courts should inquire into the conduct of the parties to
determine whether that conduct demonstrates an implied
contract, agreement of partnership or joint venture, or
some other tacit understanding between the parties. The
courts may also employ the doctrine of quantum meruit, or
equitable remedies such as constructive or resulting
trusts, when warranted by the facts of the case."
The full relationship is to be looked at, including but
not limited to, time living together, sexual relationship
(or not), holding out to third parties, promises made,
promises kept or not kept, etc.
The case led to an avalanche of decisions across the
nation, whereby just about every state adopted the Marvin
v. Marvin principle.
Note that this is not a "common law marriage" case as
such, because
California banned common law marriages in 1896. But the
results may not
be indistinguishable. The term "palimony" was used to
describe the case, though that would technically refer to
support and the case was about division of property not
support.
Simply having a roommate would not give rise to this
situation. But there is no reason that the principle
should not apply to gay and lesbian relationships that
meet the criteria.
It should be noted that each state is going to vary
somewhat from what I am describing and legal counsel in
that state would be advisable.
Francis A. Miniter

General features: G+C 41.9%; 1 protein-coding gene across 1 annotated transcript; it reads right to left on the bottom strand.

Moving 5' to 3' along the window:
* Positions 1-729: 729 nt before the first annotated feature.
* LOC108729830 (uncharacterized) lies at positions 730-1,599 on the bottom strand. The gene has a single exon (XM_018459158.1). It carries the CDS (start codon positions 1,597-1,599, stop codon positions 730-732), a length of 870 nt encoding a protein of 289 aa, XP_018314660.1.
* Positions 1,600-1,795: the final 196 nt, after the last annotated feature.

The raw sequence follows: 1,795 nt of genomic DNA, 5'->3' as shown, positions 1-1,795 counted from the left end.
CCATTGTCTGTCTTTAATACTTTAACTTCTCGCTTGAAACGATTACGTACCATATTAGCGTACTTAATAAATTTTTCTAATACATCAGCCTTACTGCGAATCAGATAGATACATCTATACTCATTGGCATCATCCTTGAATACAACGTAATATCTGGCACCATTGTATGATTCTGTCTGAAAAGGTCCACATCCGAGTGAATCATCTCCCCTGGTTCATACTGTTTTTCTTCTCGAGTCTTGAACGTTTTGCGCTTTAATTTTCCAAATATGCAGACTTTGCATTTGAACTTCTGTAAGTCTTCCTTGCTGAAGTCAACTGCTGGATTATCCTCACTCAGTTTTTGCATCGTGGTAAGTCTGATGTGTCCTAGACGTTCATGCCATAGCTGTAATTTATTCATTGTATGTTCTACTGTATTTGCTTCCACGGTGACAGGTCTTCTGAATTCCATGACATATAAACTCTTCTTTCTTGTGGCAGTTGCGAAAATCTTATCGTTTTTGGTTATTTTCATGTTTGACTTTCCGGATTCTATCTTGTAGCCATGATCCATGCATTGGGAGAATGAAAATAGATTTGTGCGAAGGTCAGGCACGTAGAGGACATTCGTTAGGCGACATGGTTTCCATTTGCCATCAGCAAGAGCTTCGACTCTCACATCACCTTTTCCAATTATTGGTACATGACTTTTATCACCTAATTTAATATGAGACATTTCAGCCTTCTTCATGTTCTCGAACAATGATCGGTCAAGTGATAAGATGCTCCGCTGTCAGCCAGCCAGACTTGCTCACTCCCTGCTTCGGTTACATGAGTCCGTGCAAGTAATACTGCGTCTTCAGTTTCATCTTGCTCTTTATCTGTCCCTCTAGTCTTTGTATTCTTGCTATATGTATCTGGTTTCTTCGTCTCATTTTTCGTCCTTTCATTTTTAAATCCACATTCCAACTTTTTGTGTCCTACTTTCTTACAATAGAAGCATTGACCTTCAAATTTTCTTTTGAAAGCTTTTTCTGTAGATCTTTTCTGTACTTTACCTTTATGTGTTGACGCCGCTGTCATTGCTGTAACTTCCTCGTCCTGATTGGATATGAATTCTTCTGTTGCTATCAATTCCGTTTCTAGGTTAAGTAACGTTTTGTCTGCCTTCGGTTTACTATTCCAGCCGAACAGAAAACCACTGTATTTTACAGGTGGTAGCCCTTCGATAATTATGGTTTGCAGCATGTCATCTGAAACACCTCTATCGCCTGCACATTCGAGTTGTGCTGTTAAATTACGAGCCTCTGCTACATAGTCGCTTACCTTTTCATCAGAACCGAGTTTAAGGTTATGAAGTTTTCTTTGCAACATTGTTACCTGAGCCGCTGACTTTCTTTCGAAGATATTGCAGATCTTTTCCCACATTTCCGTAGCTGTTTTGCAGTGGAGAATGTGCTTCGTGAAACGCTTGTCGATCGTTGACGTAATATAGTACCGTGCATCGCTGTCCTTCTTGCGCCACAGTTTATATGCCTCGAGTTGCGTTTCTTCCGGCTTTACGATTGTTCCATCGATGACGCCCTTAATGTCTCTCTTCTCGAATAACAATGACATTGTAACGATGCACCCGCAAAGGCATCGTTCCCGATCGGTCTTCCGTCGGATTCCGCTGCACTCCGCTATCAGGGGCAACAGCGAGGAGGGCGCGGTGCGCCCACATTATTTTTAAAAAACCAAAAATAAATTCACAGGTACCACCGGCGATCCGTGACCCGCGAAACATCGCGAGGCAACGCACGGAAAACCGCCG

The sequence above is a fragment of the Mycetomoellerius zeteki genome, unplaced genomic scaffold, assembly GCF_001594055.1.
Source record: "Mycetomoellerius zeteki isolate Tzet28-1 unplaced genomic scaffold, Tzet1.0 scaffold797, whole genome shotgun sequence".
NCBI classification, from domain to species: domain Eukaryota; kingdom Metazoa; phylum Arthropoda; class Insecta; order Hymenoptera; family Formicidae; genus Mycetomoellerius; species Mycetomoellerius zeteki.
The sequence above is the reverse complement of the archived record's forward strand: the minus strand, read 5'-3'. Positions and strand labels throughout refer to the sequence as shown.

I remember the Marvin v. Marvin case and the palimony
tag that the media put on it.

But that doesn't answer my original question about inheritance
when the sole heir to another party has deceased before that
person dies.

In the book, the woman (okay, I'll spoil this slightly) living
with the son (who had been murdered) was named his sole heir in
the will. A few days later, the father was found dead and *his*
will named his son as his sole heir. In the story it was stated
a couple of times (or simply assumed by all of the characters)
that the woman would get all the father's property since she
had been the son's heir.

That didn't seem right to me because of the order of deaths.
How could the son inherit if he were already dead? It seems
that it shouldn't be automatic, and that a court would have
to decide if the woman would get the father's estate if there
were no other relatives hiding under a bush somewhere.